From Benjamin Smith Barton
Philadelphia, August 1st. 1796.
Mrs. Rittenhouse has received the letter (dated July 3d), which was directed to her excellent husband, and our friend. It came too late to be read by him, for he died on the 26th of the preceding month, with the calmness and the fortitude of a philosopher. You, who knew him well, will regret his loss. Even his country must feel it. We have lost one of the wisest and one of the best of our men.
The 4th vol. of the Transactions of our Philosophical Society is now in the press. About 150 pages are printed off. Your account of the bones lately discovered, will be very acceptable to us. It will be in time, if we receive it within the term of five or six weeks from this time.
I beg you to accept of the little memoir which I send.
Be so good as to let me know, to whom, in this place, I shall repay the money which you kindly lent to me, a considerable time since. I am, Sir, with very great respect, Your humble & obedient servant, &c.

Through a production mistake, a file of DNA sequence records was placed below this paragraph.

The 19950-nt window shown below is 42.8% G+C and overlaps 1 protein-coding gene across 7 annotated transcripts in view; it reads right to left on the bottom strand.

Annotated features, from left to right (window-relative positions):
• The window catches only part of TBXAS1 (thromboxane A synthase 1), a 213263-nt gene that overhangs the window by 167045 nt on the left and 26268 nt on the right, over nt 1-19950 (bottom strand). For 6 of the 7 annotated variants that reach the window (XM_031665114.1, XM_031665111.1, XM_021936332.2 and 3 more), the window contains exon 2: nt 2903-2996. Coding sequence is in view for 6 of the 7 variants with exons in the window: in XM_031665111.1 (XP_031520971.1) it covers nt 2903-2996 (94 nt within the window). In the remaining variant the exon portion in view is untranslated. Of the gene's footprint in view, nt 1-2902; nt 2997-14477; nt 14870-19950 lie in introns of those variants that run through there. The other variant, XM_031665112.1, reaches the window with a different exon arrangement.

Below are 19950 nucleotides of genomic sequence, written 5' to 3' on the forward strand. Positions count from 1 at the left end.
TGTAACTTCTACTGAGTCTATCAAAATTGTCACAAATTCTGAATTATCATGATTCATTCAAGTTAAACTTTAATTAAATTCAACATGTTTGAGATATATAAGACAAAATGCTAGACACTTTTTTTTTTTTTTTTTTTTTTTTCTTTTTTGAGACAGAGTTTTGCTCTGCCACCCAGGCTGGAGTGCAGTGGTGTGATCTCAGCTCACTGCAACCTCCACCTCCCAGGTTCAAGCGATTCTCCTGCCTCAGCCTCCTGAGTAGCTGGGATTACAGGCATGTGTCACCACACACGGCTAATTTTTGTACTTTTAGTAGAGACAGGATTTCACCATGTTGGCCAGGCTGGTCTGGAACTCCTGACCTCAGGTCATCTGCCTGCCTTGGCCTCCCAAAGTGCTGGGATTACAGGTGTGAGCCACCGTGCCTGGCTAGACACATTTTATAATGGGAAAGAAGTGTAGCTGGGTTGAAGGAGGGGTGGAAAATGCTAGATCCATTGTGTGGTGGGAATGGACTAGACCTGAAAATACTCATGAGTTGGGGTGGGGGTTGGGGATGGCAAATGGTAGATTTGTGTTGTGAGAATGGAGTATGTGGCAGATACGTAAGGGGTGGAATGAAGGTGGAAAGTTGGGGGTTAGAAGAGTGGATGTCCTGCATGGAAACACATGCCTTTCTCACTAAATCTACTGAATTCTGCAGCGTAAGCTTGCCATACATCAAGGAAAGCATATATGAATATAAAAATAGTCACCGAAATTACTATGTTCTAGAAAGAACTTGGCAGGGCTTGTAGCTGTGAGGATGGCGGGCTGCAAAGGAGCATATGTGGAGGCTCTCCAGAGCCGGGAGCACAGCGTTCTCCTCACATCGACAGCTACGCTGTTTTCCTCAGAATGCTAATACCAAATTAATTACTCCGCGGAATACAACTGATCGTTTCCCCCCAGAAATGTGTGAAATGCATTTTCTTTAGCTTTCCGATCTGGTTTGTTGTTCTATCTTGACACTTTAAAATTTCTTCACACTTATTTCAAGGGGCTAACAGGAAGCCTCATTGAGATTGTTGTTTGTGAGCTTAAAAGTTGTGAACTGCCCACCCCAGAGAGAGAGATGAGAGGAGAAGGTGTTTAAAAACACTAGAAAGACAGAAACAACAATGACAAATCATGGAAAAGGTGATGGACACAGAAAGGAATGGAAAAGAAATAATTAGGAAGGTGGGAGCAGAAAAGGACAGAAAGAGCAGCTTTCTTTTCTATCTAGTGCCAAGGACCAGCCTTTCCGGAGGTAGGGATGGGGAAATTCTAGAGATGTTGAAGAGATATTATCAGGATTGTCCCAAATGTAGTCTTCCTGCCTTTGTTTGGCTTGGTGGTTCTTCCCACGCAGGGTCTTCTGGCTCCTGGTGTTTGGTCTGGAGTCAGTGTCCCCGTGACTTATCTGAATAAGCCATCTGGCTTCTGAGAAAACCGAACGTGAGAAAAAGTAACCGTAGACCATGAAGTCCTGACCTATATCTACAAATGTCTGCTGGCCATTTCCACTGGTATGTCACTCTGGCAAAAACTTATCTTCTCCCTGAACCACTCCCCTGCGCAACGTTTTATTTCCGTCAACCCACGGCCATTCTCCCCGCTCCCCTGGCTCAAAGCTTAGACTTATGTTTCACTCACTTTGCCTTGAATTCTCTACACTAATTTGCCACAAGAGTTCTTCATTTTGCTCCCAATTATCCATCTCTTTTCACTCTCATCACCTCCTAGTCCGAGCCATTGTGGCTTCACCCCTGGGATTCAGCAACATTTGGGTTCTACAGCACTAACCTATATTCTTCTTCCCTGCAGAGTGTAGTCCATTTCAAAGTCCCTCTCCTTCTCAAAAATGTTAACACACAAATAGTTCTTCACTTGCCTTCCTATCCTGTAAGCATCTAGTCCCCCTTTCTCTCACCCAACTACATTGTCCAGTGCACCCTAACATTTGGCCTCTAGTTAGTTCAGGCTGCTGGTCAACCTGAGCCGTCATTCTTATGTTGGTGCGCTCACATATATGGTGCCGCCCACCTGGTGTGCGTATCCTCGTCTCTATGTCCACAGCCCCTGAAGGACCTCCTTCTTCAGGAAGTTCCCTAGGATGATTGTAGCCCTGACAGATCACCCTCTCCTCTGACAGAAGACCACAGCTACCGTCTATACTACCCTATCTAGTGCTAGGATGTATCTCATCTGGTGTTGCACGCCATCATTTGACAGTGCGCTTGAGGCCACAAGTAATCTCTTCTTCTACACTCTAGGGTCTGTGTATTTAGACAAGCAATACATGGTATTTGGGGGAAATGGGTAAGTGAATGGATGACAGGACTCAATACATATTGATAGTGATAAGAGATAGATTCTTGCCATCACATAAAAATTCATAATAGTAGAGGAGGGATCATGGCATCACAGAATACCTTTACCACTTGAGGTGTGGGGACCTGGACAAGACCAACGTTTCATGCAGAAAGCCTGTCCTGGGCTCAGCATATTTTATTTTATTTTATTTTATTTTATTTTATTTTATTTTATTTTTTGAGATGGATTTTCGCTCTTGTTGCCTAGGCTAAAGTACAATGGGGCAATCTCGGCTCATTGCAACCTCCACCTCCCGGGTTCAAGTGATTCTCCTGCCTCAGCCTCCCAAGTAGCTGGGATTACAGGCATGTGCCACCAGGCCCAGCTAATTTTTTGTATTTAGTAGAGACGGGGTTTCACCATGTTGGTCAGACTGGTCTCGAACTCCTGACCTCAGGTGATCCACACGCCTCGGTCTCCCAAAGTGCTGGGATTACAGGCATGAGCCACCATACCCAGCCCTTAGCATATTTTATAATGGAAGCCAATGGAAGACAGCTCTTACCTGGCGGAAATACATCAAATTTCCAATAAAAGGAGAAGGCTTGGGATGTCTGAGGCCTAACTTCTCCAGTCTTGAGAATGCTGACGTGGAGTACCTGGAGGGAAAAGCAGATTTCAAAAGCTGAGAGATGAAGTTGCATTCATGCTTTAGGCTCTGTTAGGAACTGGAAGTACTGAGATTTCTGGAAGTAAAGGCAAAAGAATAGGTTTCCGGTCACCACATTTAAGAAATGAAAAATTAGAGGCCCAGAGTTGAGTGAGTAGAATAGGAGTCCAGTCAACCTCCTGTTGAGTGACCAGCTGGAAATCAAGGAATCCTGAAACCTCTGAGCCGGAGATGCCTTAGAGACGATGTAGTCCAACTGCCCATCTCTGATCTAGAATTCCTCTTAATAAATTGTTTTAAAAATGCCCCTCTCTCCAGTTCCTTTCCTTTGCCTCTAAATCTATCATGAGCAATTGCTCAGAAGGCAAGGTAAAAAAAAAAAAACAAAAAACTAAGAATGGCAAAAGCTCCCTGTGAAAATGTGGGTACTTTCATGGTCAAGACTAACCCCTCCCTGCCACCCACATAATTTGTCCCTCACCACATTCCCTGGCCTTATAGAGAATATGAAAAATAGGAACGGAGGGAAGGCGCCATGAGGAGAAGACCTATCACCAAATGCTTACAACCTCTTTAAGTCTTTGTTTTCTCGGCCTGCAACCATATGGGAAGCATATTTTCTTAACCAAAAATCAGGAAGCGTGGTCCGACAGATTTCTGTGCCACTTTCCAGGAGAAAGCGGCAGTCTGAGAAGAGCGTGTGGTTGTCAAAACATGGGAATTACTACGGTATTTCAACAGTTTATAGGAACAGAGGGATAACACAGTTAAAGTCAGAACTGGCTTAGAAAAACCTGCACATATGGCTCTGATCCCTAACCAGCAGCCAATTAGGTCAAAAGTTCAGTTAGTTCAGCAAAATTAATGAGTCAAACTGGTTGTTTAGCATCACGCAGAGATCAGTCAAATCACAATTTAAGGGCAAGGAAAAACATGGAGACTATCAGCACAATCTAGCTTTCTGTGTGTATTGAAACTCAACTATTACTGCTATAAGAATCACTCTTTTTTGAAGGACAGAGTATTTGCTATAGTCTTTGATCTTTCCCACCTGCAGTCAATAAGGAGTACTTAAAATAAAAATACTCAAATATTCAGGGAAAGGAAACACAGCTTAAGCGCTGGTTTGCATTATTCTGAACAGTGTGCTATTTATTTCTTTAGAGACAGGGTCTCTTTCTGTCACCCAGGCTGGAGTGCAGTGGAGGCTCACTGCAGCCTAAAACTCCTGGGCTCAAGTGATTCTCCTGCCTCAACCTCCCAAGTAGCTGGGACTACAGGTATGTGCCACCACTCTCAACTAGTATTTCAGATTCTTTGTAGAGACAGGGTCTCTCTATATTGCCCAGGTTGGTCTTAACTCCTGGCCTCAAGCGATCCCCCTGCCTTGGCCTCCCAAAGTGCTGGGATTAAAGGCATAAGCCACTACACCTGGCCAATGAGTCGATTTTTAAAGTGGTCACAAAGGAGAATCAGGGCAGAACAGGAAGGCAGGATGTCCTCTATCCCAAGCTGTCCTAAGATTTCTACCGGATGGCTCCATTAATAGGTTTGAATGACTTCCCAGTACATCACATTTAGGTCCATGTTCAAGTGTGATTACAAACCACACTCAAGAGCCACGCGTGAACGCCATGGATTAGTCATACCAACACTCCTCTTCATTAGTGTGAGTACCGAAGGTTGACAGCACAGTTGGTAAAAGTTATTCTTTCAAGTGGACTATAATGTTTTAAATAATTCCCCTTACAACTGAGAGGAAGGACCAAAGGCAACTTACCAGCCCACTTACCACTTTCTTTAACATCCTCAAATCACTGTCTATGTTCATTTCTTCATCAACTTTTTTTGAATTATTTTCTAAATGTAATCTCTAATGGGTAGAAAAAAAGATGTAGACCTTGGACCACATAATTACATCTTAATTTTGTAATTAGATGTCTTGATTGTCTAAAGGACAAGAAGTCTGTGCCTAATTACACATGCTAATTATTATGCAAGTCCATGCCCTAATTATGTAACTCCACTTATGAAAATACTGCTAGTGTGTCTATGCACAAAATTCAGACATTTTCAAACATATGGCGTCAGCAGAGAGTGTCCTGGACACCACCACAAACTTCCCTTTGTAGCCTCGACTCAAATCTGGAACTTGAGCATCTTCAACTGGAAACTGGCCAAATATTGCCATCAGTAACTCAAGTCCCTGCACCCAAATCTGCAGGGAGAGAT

Benjamin Smith Barton
RC (DLC). Recorded in SJL as received 30 Aug. 1796. Enclosure: Benjamin Smith Barton, A Memoir Concerning the Fascinating Faculty which has been Ascribed to the Rattle-Snake, and other American Serpents (Philadelphia, 1796). See Sowerby, description begins E. Millicent Sowerby, comp., Catalogue of the Library of Thomas Jefferson, Washington, D.C., 1952–59, 5 vols. description ends No. 681.